Traditionally mobility training has been linked to our bodies ability to move, and thus linked to an individuals physical and biological capacities with very little thought to the cognitive sciences. The DHF Team aligns with the principles of Applied Functional Science* with an understanding that the physical, biological, and cognitive sciences need to be integrated to optimize an individuals mobility profile.
Physically, mobility looks at our ability to move within our surrounding space. If we think of the 360 degrees of space around us, we begin to become aware of the different movement demands:
- types of moves we can perform (squats, lunges, reaches, jumping, lifting, locomotion, pushing, pulling)
- different angles of movement
- various heights from ground to overhead
- varying distances of motion needed
- ability to accelerate and decelerate movement
Biologically, mobility needs the bodies soft tissue system (muscles, fascia, tendons, ligaments, nerves), and the articular system (bones, joints) to work together with our nervous system to perform the physical demands we noted above. Mobility training looks to enhance the circulation of our body, and activate our muscles for proper sequencing to move effectively and efficiently.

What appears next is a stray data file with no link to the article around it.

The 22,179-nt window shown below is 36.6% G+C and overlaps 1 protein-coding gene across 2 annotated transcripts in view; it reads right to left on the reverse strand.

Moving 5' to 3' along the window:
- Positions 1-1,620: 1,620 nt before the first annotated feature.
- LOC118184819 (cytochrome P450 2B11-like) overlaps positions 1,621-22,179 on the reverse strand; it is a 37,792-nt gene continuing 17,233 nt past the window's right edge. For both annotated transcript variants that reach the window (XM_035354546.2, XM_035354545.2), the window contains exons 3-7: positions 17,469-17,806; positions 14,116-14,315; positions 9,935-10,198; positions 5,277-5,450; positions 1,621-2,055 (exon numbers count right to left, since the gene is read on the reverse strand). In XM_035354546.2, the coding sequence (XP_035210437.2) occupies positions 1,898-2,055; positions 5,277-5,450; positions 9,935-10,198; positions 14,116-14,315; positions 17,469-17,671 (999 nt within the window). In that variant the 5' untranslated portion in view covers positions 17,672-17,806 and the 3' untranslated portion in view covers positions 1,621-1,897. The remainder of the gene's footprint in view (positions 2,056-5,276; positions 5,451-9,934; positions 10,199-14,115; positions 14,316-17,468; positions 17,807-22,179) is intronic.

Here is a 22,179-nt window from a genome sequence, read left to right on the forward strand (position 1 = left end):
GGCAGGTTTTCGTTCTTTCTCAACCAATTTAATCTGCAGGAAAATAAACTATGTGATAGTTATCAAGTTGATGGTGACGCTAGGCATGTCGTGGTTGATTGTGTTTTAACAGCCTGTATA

Cognitively, mobility looks at the bodies ability to self regulate our Autonomic Nervous System. In order for the bodies soft tissue system to perform optimally we need to have “relative balance” between the two major branches of the ANS – Sympathetic and Parasympathetic. If the individual is out of balance, my practical experience has shown a disruption in the unity of the fascial matrix of the body (think you are uptight/stressed and your shoulders are elevated) that inhibits the mobility needed to move efficiently.
When the nervous system is in balance, the bodies soft tissue and articular system integrates to create purposeful driven physical movement.
There is no one type of mobility training system that fits all, at the core of mobility training is the individual, their bodies needs, designed for their conditioning goals. Below is a list of potential mobility activities associated with the above sciences.
- Matrix Bodyweight Training
- Functional Manual Reaction
- Tai Chi / Yoga / Dance
- Vibrational Therapy
- Foam Rolling
- Light Lifting
- Breathing Training
- Meditation (HeartMath)
- Brain Games (Brain HQ)
Mobility training can be utilized as movement prep prior to a workout, recovery for post workout to restore the body, or independently on their own.
Jay Morgan, FAFS
*AFS by the Gray Institute